System Justification Theory - Politics | PoFo

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By Sivad
System justification theory (SJT) is a theory within social psychology that system-justifying beliefs serve a psychologically palliative function. It proposes that people have several underlying needs, which vary from individual to individual, that can be satisfied by the defense and justification of the status quo, even when the system may be disadvantageous to certain people. People have epistemic, existential, and relational needs that are met by and manifest as ideological support for the prevailing structure of social, economic, and political norms. Need for order and stability, and thus resistance to change or alternatives, for example, can be a motivator for individuals to see the status quo as good, legitimate, and even desirable.

According to system justification theory, people desire not only to hold favorable attitudes about themselves (ego-justification) and the groups to which they belong (group-justification), but also to hold positive attitudes about the overarching social structure in which they are entwined and find themselves obligated to (system-justification). This system-justifying motive sometimes produces the phenomenon known as out-group favoritism, an acceptance of inferiority among low-status groups and a positive image of relatively higher status groups. Thus, the notion that individuals are simultaneously supporters and victims of the system-instilled norms is a central idea in system justification theory. Additionally, the passive ease of supporting the current structure, when compared to the potential price (material, social, psychological) of acting out against the status quo, leads to a shared environment in which the existing social, economic, and political arrangements tend to be preferred. Alternatives to the status quo tend to be disparaged, and inequality tends to perpetuate.

ness31 wrote:Organized peer pressure :|

External pressure to conform is different, this an internal drive that stems from the need for stability, security, moral certainty, etc. You see it all the time on this board, people will just refuse to recognize massive glaring problems with the system because they derive everything from it, from their material success to their sense of self.

"It is precisely the absolute and thoughtless symbiosis with the deranged society, its ideologies and norms – despicable and flagrantly immoral but nevertheless legitimate and lawful within that world, and enjoying the assent of its “moral majority” – that is the embodiment of the banality of evil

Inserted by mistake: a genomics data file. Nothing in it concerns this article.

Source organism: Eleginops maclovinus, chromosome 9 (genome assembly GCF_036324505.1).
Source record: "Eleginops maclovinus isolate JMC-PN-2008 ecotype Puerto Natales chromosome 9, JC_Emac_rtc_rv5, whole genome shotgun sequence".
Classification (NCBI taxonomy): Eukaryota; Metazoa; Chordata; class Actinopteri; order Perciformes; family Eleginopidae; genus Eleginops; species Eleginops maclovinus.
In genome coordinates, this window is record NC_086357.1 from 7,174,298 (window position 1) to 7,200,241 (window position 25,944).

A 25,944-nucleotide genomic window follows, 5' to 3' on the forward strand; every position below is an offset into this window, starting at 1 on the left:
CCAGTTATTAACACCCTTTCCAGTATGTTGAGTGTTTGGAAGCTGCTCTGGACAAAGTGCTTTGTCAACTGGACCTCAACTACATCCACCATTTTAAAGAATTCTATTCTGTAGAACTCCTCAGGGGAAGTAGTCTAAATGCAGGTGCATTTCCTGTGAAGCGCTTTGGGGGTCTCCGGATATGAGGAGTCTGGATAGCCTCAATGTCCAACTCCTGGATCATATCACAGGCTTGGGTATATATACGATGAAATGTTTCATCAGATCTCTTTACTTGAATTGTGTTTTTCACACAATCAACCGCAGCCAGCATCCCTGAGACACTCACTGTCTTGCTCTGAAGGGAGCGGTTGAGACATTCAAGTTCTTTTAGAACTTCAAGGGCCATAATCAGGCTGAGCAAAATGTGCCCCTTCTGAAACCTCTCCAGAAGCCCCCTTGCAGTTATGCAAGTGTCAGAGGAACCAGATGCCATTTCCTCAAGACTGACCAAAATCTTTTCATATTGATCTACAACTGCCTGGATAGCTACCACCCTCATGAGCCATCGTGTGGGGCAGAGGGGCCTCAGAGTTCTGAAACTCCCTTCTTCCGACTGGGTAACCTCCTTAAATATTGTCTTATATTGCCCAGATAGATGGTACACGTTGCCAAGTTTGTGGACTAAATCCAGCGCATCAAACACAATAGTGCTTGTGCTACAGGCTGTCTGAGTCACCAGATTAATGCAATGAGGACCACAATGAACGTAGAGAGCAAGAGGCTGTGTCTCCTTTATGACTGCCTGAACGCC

What unites all types of evil, which are created in the different worlds of national and social interest groups, is that the “decent citizens” of all the worlds always require a semblance of self-evidence, normality, ideologies, ethos, the legitimization of a majority of some kind, laws of nature and man-made laws, and above all a sense of morality and mission to validate the evil. To that end, the “decent folk” create an abundance of “normative morality” that suits their egoistic group needs, but whose connection to morality that is measured by criteria of universal applicability, and of the existence of a “common world" is scant if not nonexistent. This tangled web of maintenance of evil and the ramified modes of the individual’s thoughtless collaboration with social and national evil, are recruited to normalize evil and create an arena of the banality of evil in the life of individuals, groups and nations."
Authority bias is the tendency to attribute greater accuracy to the opinion of an authority figure (unrelated to its content) and be more influenced by that opinion. This concept is considered one of the so-called social cognitive biases or collective cognitive biases. The Milgram experiment in 1961 was the classic experiment that established its existence.

Humans usually have deep-seated duty to authority, and tend to comply when requested by an authority figure. There are scholars who explain that individuals are motivated to view authority as deserving of their position and this legitimacy lead people to accept and obey the decisions that it makes. A theory called system justification theory articulates this phenomenon, particularly within its position that there is a psychological motivation for believing in the steadiness, stability and justness of the current social system.

In any society, a diverse and widely accepted system of authority allows the development of sophisticated structures for the production of resources, trade, expansion and social control. Since the opposite is anarchy, we are all trained from birth to believe that obedience to authority is right. Notions of submission and loyalty to legitimate rule of others are accorded values in schools, the law, the military and in political systems. The strength of the bias to obey a legitimate authority figure comes from systemic socialization practices designed to instill in people the perception that such obedience constitutes correct behavior.

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